The bad news keeps coming for YouTube.
The platform has been under intense scrutiny from research firm Adalytics. Its latest report, which accuses YouTube of serving targeted ads on kid-focused content, may have also uncovered evidence that YouTube has been violating Apple’s privacy protections by not asking for user consent when deploying an attribution tracker on iOS, Adweek reports.
Adalytics tested more than 300 YouTube ad clicks that could potentially identify users, and says the platform never asked for consent to be tracked, which is a requirement on iOS.
YouTube parent Google says it doesn’t need to display a consent pop-up because YouTube is not using any tracking signals that have been banned by Apple.
But YouTube’s iOS app applies an identifier called WBRAID when a user clicks an ad and gets sent to the advertiser’s landing page. The WBRAID identifier is then made available to other trackers and data brokers that work with the advertiser.
Google developed WBRAID as a way to comply with Apple’s AppTrackingTransparency (ATT) initiative, which prohibits tracking individual users without their explicit consent. Google says it’s a measurement tool and can’t be used to identify users. But because the WBRAID identifier is unique to each ad click and, therefore, arguably attributable to specific users, it may not be compliant with ATT.
Ultimately, only Apple can decide.
The TV industry’s measurement conflicts seem to never end.
Nielsen plans to incorporate Amazon Prime’s first-party streaming data into its audience measurement, starting with Thursday Night Football. The integration is set to be audited by the Media Rating Council this week, and it’s causing an uproar among other TV networks, Ad Age reports.
It could signify a conflict of interest: Amazon uses Nielsen as currency to sell ads, so if Nielsen incorporates Amazon streaming data into its audience measurement, it might inflate Thursday Night Football ratings. Last year, Amazon reported 18% higher viewership than Nielsen (and publicized its internal viewership for each game).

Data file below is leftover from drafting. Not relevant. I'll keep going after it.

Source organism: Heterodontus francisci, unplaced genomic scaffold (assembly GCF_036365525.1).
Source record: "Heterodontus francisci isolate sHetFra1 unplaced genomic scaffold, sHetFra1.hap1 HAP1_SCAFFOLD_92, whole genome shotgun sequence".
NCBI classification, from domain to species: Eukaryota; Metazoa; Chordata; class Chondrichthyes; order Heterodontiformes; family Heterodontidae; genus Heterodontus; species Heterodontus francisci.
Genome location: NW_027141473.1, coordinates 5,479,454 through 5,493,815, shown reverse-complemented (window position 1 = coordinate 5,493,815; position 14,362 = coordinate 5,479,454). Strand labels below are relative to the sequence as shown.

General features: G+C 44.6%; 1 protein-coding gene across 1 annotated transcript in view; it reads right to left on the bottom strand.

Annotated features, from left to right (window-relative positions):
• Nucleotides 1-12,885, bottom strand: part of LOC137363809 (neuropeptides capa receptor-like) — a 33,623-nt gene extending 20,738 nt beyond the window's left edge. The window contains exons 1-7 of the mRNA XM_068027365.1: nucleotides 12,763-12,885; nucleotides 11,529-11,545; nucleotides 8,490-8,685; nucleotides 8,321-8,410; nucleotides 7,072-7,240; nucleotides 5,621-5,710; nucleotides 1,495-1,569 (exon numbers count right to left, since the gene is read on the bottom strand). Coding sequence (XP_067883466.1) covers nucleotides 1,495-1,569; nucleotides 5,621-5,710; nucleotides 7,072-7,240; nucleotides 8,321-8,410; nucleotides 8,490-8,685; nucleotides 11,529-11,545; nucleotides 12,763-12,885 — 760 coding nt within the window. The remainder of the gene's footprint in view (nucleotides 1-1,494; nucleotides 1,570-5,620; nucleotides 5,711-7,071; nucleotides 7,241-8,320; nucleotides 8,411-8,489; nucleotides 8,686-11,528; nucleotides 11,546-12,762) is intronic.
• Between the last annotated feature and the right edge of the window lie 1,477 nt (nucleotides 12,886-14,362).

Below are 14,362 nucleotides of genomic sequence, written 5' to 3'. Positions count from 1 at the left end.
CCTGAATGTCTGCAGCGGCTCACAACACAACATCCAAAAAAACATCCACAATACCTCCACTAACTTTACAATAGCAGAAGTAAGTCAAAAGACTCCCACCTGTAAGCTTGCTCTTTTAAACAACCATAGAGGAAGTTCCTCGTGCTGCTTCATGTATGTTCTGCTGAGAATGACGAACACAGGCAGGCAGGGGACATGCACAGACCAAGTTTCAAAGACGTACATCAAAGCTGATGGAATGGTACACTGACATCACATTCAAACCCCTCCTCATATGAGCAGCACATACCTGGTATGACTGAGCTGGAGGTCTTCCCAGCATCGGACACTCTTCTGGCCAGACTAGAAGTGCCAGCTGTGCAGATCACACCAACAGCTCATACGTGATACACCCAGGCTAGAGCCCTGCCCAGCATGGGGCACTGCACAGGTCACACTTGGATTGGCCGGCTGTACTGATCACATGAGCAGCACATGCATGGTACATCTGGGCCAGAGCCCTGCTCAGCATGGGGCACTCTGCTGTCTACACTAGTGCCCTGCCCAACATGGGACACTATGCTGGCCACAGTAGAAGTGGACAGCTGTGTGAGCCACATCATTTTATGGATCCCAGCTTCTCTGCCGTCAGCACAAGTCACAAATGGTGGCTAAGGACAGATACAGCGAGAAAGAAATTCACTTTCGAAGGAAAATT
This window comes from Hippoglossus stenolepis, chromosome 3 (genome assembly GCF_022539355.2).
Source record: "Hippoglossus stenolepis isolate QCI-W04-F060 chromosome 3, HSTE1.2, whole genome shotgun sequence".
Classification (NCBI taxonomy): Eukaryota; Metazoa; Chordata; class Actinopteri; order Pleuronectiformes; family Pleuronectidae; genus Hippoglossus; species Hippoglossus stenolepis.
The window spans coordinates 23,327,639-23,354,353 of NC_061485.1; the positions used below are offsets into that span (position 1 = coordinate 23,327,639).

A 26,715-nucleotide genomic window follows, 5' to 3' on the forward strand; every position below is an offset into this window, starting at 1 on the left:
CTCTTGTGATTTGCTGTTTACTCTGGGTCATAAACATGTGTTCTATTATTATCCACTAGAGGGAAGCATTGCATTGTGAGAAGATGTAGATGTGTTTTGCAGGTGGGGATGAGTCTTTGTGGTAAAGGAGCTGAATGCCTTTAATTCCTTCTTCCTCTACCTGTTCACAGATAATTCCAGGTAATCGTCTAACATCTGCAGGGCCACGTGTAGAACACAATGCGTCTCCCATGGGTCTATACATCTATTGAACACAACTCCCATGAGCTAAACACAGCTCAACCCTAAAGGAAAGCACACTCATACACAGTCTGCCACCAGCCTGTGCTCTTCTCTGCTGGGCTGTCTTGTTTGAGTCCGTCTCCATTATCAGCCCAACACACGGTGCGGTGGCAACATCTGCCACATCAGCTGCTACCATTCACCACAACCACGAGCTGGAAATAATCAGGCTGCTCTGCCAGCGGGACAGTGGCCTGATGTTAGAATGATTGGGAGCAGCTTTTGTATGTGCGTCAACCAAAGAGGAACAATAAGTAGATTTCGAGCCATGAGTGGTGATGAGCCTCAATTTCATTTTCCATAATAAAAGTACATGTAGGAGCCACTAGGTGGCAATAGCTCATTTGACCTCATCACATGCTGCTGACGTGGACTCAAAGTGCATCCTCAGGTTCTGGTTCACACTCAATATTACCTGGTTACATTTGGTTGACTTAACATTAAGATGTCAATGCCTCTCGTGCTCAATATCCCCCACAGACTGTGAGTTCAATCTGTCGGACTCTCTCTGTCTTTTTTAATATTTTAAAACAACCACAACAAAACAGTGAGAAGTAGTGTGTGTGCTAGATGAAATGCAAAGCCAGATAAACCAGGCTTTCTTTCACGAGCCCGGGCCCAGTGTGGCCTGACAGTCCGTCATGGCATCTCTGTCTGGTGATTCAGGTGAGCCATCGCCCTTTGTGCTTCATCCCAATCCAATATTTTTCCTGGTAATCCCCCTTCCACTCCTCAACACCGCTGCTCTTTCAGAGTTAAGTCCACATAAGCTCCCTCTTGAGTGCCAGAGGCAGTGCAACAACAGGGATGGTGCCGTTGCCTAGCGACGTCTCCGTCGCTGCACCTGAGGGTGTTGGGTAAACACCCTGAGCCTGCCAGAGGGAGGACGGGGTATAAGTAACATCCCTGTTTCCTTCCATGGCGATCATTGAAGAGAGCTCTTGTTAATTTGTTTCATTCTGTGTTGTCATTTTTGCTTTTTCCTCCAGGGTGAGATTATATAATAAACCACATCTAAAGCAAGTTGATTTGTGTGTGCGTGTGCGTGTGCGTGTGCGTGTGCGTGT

Other networks aren’t necessarily opposed to the idea of trading on their own data, to some extent. The broadcaster joint industry committee (JIC) is on a mission to consolidate streaming data from networks to feed alternative TV currencies.
In reality, broadcasters are salty. Networks say they’ve tried to make similar deals with Nielsen, and allege that the ratings giant hasn’t sent back information about the technical specifications or who would pay for an audit. Nielsen denies those claims.
Whatever the case, there’s still a rift between Nielsen and many major TV networks that are active members of the JIC, which Nielsen refuses to join.
And the finger-pointing continues.
Tech companies are abdicating their roles as bulwarks against political misinformation, which will have serious repercussions for the 2024 presidential election, The Washington Post reports.
YouTube stated in June that it would stop taking down videos falsely claiming the 2020 election was stolen. Meta now lets users opt out of its fact-checking program. And X’s unmoderated content has scared away oodles of advertisers.
Many factors are prompting tech companies to withdraw from the fray. Facing cooling profits and surging layoffs, companies have deprioritized ensuring content is accurate and unbiased. Meta, for instance, shelved its Facebook Journalism Project and shut down a team that gauged the risk of certain Meta products last year.
A recent ruling blocked the Biden administration from working with social media companies to remove “protected speech” from their platforms.
And don’t underestimate the power of Elon Musk. His sweeping changes at X, such as the reinstatement of controversial accounts like Trump’s and massive workforce cuts that put the kibosh on effectively policing fraud, harassment and hate speech, started a chain reaction in the tech industry. Let users do whatever they want? If Musk can do it, so can I.
But Wait, There’s More!
Instacart files for IPO. [Axios]
So does Klaviyo. [CNBC]
The anticlimactic death of the streaming wars. [Wired]
ESPN considers charging up to $35 per month for its new streaming service that’s in the works. [The Information]
How TV shows and movies go viral on TikTok. [Variety]
In an affiliate marketing play powered by generative AI, Macworld, PCWorld, Tech Advisor and TechHive are adding an AI chatbot, Smart Answers, to their sites. [The Verge]
TikTok edges out Instagram in the time US adults spend on the app, and it could lap Facebook by 2025, per Insider Intelligence. But its ad spend lags Meta’s by a lot. [Insider]
YouTube is pushing further into podcasts by adding support for RSS feeds by podcasters and private RSS feeds for users. [TechCrunch]
Meta must face a lawsuit over collection of user data from the California DMV. [MediaPost]